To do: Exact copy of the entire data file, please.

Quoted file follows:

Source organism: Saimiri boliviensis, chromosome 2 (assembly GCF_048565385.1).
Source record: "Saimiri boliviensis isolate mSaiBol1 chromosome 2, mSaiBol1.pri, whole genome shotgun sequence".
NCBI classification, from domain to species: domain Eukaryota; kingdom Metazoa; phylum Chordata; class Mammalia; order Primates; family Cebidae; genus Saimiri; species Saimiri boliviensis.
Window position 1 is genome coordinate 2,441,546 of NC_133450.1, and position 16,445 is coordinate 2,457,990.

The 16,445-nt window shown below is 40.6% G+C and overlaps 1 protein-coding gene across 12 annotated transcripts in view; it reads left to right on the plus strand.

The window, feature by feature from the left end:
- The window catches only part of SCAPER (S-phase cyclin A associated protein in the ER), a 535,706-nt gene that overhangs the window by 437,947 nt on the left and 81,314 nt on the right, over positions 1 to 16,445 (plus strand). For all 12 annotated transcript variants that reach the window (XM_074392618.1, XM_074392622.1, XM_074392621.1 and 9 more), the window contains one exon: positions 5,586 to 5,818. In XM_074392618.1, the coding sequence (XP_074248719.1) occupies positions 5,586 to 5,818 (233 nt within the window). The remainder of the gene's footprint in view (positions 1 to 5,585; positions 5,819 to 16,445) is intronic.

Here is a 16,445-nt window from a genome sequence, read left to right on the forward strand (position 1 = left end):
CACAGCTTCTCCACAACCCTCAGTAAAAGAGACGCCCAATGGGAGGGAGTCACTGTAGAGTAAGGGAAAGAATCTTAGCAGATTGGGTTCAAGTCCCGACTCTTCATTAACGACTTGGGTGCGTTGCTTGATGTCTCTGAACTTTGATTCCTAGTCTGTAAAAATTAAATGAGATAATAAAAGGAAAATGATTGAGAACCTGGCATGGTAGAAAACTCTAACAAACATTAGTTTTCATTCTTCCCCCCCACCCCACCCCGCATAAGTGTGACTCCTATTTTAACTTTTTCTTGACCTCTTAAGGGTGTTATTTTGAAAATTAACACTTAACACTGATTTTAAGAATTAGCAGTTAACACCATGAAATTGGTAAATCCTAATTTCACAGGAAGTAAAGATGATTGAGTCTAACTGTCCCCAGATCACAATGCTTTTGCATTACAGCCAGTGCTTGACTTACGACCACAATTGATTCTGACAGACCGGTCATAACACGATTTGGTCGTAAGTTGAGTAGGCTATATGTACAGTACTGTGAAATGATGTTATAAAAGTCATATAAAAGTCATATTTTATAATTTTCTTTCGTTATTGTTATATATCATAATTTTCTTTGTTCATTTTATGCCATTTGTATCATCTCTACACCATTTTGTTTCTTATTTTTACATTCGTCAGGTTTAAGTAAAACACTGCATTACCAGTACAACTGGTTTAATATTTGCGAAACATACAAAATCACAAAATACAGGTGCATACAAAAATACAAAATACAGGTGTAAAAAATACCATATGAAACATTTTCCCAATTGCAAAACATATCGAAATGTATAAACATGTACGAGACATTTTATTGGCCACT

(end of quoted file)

Source organism: Saimiri boliviensis, chromosome 2 (assembly GCF_048565385.1).
Source record: "Saimiri boliviensis isolate mSaiBol1 chromosome 2, mSaiBol1.pri, whole genome shotgun sequence".
NCBI classification, from domain to species: domain Eukaryota; kingdom Metazoa; phylum Chordata; class Mammalia; order Primates; family Cebidae; genus Saimiri; species Saimiri boliviensis.
Window position 1 is genome coordinate 2,441,546 of NC_133450.1, and position 16,445 is coordinate 2,457,990.

The 16,445-nt window shown below is 40.6% G+C and overlaps 1 protein-coding gene across 12 annotated transcripts in view; it reads left to right on the plus strand.

The window, feature by feature from the left end:
- The window catches only part of SCAPER (S-phase cyclin A associated protein in the ER), a 535,706-nt gene that overhangs the window by 437,947 nt on the left and 81,314 nt on the right, over positions 1 to 16,445 (plus strand). For all 12 annotated transcript variants that reach the window (XM_074392618.1, XM_074392622.1, XM_074392621.1 and 9 more), the window contains one exon: positions 5,586 to 5,818. In XM_074392618.1, the coding sequence (XP_074248719.1) occupies positions 5,586 to 5,818 (233 nt within the window). The remainder of the gene's footprint in view (positions 1 to 5,585; positions 5,819 to 16,445) is intronic.

Here is a 16,445-nt window from a genome sequence, read left to right on the forward strand (position 1 = left end):
CACAGCTTCTCCACAACCCTCAGTAAAAGAGACGCCCAATGGGAGGGAGTCACTGTAGAGTAAGGGAAAGAATCTTAGCAGATTGGGTTCAAGTCCCGACTCTTCATTAACGACTTGGGTGCGTTGCTTGATGTCTCTGAACTTTGATTCCTAGTCTGTAAAAATTAAATGAGATAATAAAAGGAAAATGATTGAGAACCTGGCATGGTAGAAAACTCTAACAAACATTAGTTTTCATTCTTCCCCCCCACCCCACCCCGCATAAGTGTGACTCCTATTTTAACTTTTTCTTGACCTCTTAAGGGTGTTATTTTGAAAATTAACACTTAACACTGATTTTAAGAATTAGCAGTTAACACCATGAAATTGGTAAATCCTAATTTCACAGGAAGTAAAGATGATTGAGTCTAACTGTCCCCAGATCACAATGCTTTTGCATTACAGCCAGTGCTTGACTTACGACCACAATTGATTCTGACAGACCGGTCATAACACGATTTGGTCGTAAGTTGAGTAGGCTATATGTACAGTACTGTGAAATGATGTTATAAAAGTCATATAAAAGTCATATTTTATAATTTTCTTTCGTTATTGTTATATATCATAATTTTCTTTGTTCATTTTATGCCATTTGTATCATCTCTACACCATTTTGTTTCTTATTTTTACATTCGTCAGGTTTAAGTAAAACACTGCATTACCAGTACAACTGGTTTAATATTTGCGAAACATACAAAATCACAAAATACAGGTGCATACAAAAATACAAAATACAGGTGTAAAAAATACCATATGAAACATTTTCCCAATTGCAAAACATATCGAAATGTATAAACATGTACGAGACATTTTATTGGCCACT